Blacks across America are drowning in debt and, unless they start putting finances in better perspective, their future freedom is at stake.
Those were the sentiments expressed by the Rev. DeForest Soaries, pastor of First Baptist Church of Lincoln Gardens in Somerset, N.J. during a segment of “Almighty Debt,” a special which aired Oct. 21 as part of CNN’s “Black in America” series.
Hosted by Soledad O’Brien, the 90-minute documentary focused on financial challenges facing the African-American community and, according to Soaries, debt is a bigger threat to African-Americans than racial issues.
“Debt is slavery,” he said, adding that while racism often comes from the outside, “debt is something that people generally bring upon themselves.”
“People are driving luxury cars and don’t know the interest rate,” Soaries said. “This level of ignorance undermines a very significant part of our freedom.”
But according to a statement issued this weekend by Rozanne Andersen, executive director of the American Association of Credit and Collections, like debt, debt collection is color-blind.
“Tens of millions of hardworking Americans from all races and socio-economic backgrounds have been hard hit by the economic downturn and face the prospect of being contacted by a debt collector to resolved an outstanding obligation,” said Andersen.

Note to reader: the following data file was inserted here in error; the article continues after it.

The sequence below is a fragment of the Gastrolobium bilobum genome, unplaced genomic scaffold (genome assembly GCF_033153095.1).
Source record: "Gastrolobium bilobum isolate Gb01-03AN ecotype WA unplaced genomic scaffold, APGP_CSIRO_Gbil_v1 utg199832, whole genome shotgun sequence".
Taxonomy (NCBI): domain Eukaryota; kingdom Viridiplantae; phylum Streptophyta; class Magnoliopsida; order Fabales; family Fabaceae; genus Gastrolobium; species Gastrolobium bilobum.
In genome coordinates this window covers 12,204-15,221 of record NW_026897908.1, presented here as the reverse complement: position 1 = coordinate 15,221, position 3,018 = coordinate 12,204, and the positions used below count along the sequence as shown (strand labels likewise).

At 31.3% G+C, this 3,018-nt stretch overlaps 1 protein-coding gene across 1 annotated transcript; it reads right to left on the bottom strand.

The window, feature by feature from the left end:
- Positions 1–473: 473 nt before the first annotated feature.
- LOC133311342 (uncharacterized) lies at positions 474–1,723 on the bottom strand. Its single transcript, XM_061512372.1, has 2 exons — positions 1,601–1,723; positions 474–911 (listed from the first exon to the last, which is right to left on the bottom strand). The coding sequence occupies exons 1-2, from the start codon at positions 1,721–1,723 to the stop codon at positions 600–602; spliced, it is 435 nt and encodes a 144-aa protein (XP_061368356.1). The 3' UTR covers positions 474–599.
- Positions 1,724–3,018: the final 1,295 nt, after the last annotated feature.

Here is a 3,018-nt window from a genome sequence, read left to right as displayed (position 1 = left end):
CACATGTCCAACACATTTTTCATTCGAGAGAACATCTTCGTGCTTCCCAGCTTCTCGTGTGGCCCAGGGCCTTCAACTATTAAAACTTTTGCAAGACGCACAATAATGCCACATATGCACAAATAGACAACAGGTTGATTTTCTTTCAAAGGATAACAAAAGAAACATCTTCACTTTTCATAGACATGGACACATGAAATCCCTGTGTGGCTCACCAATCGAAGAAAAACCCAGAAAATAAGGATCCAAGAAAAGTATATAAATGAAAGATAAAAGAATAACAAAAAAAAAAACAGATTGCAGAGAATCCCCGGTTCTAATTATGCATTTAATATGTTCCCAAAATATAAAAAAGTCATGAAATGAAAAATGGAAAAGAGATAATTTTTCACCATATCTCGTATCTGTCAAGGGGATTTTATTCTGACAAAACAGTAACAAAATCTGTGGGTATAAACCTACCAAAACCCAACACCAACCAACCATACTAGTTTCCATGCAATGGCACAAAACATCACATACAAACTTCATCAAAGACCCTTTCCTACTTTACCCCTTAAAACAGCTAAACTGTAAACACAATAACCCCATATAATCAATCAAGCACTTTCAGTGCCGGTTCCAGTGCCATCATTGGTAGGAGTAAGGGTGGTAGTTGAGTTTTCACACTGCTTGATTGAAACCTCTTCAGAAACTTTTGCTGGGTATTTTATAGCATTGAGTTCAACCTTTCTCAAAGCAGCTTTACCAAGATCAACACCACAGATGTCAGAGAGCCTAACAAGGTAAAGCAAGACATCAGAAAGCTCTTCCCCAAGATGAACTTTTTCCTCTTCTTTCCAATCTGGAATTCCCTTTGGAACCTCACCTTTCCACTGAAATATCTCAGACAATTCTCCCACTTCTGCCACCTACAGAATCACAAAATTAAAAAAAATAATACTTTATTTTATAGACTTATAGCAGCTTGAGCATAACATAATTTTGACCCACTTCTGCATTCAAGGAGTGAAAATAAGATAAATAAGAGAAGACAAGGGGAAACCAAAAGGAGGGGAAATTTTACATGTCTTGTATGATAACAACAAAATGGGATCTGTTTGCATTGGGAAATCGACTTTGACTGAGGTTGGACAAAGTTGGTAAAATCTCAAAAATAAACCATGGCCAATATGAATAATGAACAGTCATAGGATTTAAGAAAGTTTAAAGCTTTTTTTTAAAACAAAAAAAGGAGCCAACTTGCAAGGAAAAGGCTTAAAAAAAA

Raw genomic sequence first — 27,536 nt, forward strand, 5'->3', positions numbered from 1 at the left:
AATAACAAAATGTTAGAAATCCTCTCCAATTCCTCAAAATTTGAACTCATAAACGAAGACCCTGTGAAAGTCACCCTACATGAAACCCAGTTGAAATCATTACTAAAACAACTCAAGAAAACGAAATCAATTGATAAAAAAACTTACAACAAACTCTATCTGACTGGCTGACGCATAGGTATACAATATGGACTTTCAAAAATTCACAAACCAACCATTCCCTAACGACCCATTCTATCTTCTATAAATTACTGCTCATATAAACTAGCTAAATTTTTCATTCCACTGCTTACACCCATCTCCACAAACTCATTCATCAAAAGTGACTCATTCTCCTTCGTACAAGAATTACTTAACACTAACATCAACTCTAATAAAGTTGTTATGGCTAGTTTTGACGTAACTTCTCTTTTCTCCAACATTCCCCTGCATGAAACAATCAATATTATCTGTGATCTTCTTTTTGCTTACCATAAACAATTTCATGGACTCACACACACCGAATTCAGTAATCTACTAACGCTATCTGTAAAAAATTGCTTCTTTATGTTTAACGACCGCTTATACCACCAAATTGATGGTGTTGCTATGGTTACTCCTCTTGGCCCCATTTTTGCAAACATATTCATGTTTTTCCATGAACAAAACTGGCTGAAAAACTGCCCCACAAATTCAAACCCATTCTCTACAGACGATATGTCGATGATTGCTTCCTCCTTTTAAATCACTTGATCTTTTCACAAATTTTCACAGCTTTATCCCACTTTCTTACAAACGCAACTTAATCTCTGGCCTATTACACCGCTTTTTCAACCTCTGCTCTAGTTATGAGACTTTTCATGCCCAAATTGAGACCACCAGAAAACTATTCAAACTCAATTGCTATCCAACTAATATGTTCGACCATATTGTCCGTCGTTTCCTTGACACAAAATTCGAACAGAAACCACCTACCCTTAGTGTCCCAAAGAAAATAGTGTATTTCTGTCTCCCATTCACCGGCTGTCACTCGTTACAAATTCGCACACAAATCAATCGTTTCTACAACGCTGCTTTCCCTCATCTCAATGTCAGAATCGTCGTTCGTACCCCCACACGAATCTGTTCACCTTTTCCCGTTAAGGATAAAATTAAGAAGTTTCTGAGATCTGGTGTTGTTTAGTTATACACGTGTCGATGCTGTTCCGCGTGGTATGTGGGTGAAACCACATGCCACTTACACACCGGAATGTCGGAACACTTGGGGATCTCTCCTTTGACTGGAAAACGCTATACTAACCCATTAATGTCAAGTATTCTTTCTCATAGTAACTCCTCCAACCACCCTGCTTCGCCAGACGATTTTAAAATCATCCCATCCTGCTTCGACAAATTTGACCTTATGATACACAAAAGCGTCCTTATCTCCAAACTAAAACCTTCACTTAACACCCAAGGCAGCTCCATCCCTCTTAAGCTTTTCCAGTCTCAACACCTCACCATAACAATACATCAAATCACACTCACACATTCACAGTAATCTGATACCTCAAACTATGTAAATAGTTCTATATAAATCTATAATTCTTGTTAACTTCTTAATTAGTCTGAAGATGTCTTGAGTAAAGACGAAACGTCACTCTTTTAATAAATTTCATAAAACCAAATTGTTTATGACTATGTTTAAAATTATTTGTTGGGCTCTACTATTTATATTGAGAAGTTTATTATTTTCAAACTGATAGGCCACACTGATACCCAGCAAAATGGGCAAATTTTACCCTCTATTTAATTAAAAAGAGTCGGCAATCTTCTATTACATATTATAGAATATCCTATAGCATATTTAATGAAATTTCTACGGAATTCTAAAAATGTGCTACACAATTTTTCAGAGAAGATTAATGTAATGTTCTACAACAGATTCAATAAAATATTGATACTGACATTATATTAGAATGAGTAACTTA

Nevertheless, the online publication New America Media, collaborative entity of 2,000 ethnic news organizations (NAM), reported that Soaries, who cites Scripture throughout the documentary, admonishes his 7,000-member congregation to live within their means and to realize that pursuing lavish lifestyles means “living in financial bondage.”
NAM was one of two minority media outlets that participated in an advance screening and panel discussion of the documentary. The show was conducted in Washington, D.C., before a predominantly Black audience. The panel included O’Brien and dealt with how debt, foreclosure and joblessness are impacting the Black community.
O’Brien, who has narrated other documentaries that detail the struggle of Black America, said that in attempting to understand the community’s struggle with debt, insight from the Black church was required. She said Soaries was chosen for commentary because of his passionate feelings about debt.
Bennett College President Julianne Malveaux is among other Black leaders in the film who offer commentary.
She said that most middle-class Blacks achieve their financial status because of personal income rather than family or inherited wealth. But Malveaux said that real wealth, typically accrued over generations, can enable a family to weather a few economic storms.
Otherwise, in instances where families have only a middle-class income to rely on, she said disruptive events or unforeseen financial emergencies can “knock you over.”